County lawmakers are nearly unanimous in their disapproval of a proposed state law calling on police officers to “shoot to wound” only.
Legislator Renae Kimble, D-Niagara Falls, stands alone in her disagreement with the view that cops only do what they have to in a crisis.
Kimble supports a bill sponsored by state Assembly members Annette Robinson and Darryl Towns, both of Brooklyn, that would require police officers to shoot only to wound, not kill, a pursued person. The bill calls for a criminal charge, manslaughter, against any police officer who “intends” to kill a suspect.
The bill became a topic of discussion at the county courthouse this week when Legislator Paul Wojtaszek, R-North Tonawanda, proposed that county lawmakers go on record against it.
Wojtaszek, a former county and federal prosecutor, said the bill would “criminalize a police officer or peace officer doing their job.”
Requiring an officer to aim for a suspect’s arm or leg in the middle of a crisis is absurd, he said. The law supports police use of deadly force when officers are confronted with the same; otherwise they, or civilians, may end up dead, Wojtaszek said.
For proof, he cited the February 2009 incident in which Niagara Falls police officers Michael D. Bird and Walter R. Nichols were shot by a man who had just shot his girlfriend. The wounded officers returned fire to stop the attack. The attacker, Adam Hamilton, was stopped without being killed, and is now in prison.
“If this law were passed, I believe all three men involved in this incident would be dead now,” Wojtaszek said. “It suggests police officers have a Hollywood-type ability to shoot a gun out of a criminal’s hand (without hurting him). They don’t.”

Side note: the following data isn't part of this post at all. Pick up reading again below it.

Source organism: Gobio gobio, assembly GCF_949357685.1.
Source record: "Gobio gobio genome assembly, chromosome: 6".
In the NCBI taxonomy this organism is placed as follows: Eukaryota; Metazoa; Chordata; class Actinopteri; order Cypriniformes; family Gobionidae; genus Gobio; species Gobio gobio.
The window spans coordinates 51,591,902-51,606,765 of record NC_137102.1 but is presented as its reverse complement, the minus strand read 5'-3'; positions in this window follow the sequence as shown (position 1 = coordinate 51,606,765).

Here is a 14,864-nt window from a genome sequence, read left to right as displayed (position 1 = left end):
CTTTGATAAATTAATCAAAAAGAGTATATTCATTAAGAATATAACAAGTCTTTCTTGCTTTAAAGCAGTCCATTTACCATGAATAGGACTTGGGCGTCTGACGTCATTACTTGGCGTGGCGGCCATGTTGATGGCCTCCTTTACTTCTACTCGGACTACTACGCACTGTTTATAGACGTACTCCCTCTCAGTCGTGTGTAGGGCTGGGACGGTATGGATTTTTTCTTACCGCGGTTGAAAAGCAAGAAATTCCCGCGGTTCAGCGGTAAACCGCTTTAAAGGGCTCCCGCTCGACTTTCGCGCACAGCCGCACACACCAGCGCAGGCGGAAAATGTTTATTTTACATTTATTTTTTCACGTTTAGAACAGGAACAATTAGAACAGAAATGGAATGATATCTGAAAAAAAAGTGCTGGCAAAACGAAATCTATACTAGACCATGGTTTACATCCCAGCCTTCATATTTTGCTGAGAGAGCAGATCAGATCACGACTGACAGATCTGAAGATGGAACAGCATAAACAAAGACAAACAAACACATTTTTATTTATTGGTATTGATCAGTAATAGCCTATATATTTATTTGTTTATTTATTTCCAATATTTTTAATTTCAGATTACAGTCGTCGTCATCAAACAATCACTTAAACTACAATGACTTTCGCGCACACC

Wojtaszek’s resolution echoes a June 8 letter by Sheriff James Voutour, to area state senators and Assembly members, also opposing the bill.
“(It) places all police officers in grave danger,” Voutour wrote.
Kimble sees the legislation differently. Requiring police officers to avoid using deadly force would make them “more accountable” for their actions — and the authority vested in them, she said.
Her view is inspired by the state attorney general’s ongoing investigation of residents’ “numerous” complaints of police brutality within the Niagara Falls Police Department. A report is expected within the next few months, and Kimble believes it will validate the complaints.
“Police officers may be trained, but too many times, they abuse their power,” Kimble said. “My colleagues live in a different world than I do, than (the shoot-to-wound bill sponsors) do. In my world, anything that decreases the power of the police department is a good thing.”
Wojtaszek’s resolution stating the county Legislature opposes the bill was passed on an 18-1 vote. Copies are to be sent to state Assembly and Senate leaders, as well as area state legislators.